During one of Papa Bean's pastoral counseling classes, they talked about how people change in long-term relationships. The specific 'stat' was that, in five years, you're not married to the same person as your wedding day. And again five years later. Etcetera until death, you know, do y'all part.
I sang this song as my wedding vows. I kept it a surprise, did a rushed mic check before the rehearsal, got the pastor to let me do my vows second (is it normally the other way around, I'm not sure, I don't think either of us would have cared), scared PB when I started walking away to start my vows, instead of starting to, like, talk and stuff. I sang it with a dry throat, it didn't sound at all like I wanted.
Five years later, I'm a better singer, for one thing. I'd have put a damn glass of water on that piano, if I'd known then yada yada yada.
I sang it trying not to cry, and trying to see if it was making him cry; I sang it trying not to laugh, because he smiled and laughed through most of it. It's all the promise I could muster, and it's all the promise I needed to make.
There are only two promises in the lyrics, actually. That I will always try to get it right, and that I'll stand right by his side. The rest is just reflection - I'm still learning what love is. Guess I'll always be doing that. Just figuring it out. When I lived in Iowa and we were flying back and forth to see each other every eight weeks (not longer than eight weeks, ten weeks apart nearly did us in, and I'm not exaggerating, it was untenable) I heard a Rosie Thomas song on Grey's Anatomy, and I put her album on my mp3 player for a trip, and I heard this song's lyrics for the first time, really heard them. I started crying on the plane. It was embarassing.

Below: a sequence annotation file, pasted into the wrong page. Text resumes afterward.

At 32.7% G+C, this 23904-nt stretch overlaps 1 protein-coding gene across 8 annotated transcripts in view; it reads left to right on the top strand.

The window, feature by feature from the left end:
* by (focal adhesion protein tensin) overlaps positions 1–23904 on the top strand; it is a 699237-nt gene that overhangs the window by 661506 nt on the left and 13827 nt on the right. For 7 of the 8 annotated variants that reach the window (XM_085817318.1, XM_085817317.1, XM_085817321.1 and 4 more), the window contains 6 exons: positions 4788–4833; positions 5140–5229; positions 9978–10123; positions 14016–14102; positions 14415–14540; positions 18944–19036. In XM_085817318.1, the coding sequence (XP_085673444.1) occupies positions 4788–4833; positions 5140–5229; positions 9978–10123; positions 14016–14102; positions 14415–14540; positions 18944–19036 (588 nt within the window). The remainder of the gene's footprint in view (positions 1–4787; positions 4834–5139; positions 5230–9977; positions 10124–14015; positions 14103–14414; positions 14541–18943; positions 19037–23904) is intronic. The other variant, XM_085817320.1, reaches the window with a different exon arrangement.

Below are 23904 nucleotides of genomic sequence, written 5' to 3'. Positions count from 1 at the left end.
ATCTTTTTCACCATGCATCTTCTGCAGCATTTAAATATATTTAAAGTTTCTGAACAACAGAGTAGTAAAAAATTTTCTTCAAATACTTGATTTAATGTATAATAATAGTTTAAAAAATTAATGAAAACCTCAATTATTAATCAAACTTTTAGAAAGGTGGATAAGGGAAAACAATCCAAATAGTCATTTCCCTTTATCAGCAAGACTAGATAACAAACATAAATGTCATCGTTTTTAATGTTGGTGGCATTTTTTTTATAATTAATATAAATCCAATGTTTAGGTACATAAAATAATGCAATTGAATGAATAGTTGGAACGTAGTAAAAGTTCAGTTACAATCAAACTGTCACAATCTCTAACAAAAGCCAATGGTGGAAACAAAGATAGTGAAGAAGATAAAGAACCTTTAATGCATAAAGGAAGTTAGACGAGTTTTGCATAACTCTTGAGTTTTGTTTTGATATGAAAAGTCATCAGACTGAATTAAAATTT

This is the verse that does me in: I'm still learning what love is/Every time you look at me that way/I'm still trying to figure out just how/You can still look at me the same
We're almost six years out, though I feel like we've been married in spirit for ten, and most definitely, we are completely different people. But he still looks at me the same. I mean, we're parents now, I love him for the father he is to my children, and he helped me bring those children into the world. The sparkle in his eyes then, oh they made sense. But as we bring those children up in this world, as he watches me fail and fail again, as he watches me fall and struggle and stand and fall again with depression, and he still looks at me like that? As he listens to my hurt, my anger - Lord, my unending anger at anyone and everyone - and he still looks at me like that?
Even though I may not get it right/All the time/I will always try/And I will always/Stand. right. by. your. side...